The SAM analysis identified a total of 957 genes that were either reduced in expression level or increased by a factor of 2 between the CLP condition, and the CLP condition influenced by prior burn injuries. Critical genes can be seen in Figure 2, which divides the functional differences into metabolic and immune changes: one can observe an up regulation in amino acid degradation over the first day of the response, as well as an early immunosuppression that quickly resolves into increased innate immune function. The long term response appears to be affected in its method of recuperation through a shift towards amino acid biosynthesis and wound repair.  

Figure 1: Principle component analysis of the progression of the long term CLP response compared to SCLP control

Figure 2: Critical genes altered by the burn injury over the progression of the subsequent CLP response

In conclusion, the differences in the responses of the innate immune response to a variety of stimuli necessitate a new paradigm of studying these conditions: inflammation is not a single condition, but rather a collection of responses unique to the injury. By utilizing transcriptional analysis, we were able to observe that the trauma injury has a completely different hepatic response to the septic injury, while burn priming does not appear to change the fundamental underlying response. Clinical strategies aiming to mitigate the disruptive effects of SIRS should therefore be tailored to account for the adaptability of the innate immune system in the face of various stimuli.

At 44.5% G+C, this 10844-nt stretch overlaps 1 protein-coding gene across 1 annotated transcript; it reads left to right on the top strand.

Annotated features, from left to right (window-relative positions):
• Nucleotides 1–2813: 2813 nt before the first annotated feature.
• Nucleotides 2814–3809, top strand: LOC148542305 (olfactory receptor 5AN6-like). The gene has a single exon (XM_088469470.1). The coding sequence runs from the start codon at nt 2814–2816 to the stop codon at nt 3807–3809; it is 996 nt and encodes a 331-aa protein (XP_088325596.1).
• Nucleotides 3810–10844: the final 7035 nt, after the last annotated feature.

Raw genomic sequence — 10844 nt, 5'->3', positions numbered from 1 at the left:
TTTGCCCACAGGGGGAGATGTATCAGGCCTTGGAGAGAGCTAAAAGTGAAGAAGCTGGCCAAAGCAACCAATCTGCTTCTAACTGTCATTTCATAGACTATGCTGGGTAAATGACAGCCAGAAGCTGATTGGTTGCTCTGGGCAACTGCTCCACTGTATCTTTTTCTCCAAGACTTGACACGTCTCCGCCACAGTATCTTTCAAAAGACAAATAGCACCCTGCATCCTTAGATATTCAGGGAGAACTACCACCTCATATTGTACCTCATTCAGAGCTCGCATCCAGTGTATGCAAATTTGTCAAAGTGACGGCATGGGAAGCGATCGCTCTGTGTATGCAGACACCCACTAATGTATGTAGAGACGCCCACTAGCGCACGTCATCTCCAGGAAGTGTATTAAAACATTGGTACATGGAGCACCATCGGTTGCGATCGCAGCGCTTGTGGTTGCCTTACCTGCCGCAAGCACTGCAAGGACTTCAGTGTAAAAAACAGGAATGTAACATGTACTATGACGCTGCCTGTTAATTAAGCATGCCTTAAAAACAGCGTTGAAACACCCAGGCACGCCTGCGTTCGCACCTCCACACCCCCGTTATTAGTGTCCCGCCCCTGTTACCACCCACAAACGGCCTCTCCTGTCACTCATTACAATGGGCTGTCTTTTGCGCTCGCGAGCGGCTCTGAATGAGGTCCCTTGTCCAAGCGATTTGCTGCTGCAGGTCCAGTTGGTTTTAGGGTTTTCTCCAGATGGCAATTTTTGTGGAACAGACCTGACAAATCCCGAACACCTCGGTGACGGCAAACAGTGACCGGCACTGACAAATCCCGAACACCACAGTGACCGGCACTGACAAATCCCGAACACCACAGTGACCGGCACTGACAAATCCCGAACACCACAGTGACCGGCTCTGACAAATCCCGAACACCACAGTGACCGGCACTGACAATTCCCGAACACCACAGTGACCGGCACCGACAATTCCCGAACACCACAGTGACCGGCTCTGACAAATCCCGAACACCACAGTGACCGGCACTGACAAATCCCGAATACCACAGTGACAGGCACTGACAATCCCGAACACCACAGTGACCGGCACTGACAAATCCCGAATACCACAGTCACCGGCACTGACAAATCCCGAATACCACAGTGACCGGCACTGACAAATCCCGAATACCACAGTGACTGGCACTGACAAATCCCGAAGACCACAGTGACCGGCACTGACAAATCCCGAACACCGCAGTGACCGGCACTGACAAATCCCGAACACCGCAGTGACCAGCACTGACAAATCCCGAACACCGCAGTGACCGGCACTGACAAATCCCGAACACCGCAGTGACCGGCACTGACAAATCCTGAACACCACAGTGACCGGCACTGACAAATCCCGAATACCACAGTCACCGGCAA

1 . Beal, A. L. and F. B. Cerra, Multiple organ failure syndrome in the 1990s. Systemic inflammatory response and organ dysfunction. Jama, 1994. 271(3): p. 226-33.

2 . Sasse, Kent C., et al., Long-term survival after intensive care unit admission with sepsis. Critical Care Medicine, 1995. 23(6): p. 1040-1047.

3 . Nguyen, T. T., R. S. Nowakowski, and I. P. Androulakis, Unsupervised selection of highly coexpressed and noncoexpressed genes using a consensus clustering approach. Omics, 2009. 13(3): p. 219-37.

4 . Tusher, Virginia Goss, Robert Tibshirani, and Gilbert Chu, Significance analysis of microarrays applied to the ionizing radiation response. Proceedings of the National Academy of Sciences, 2001. 98(9): p. 5116-5121.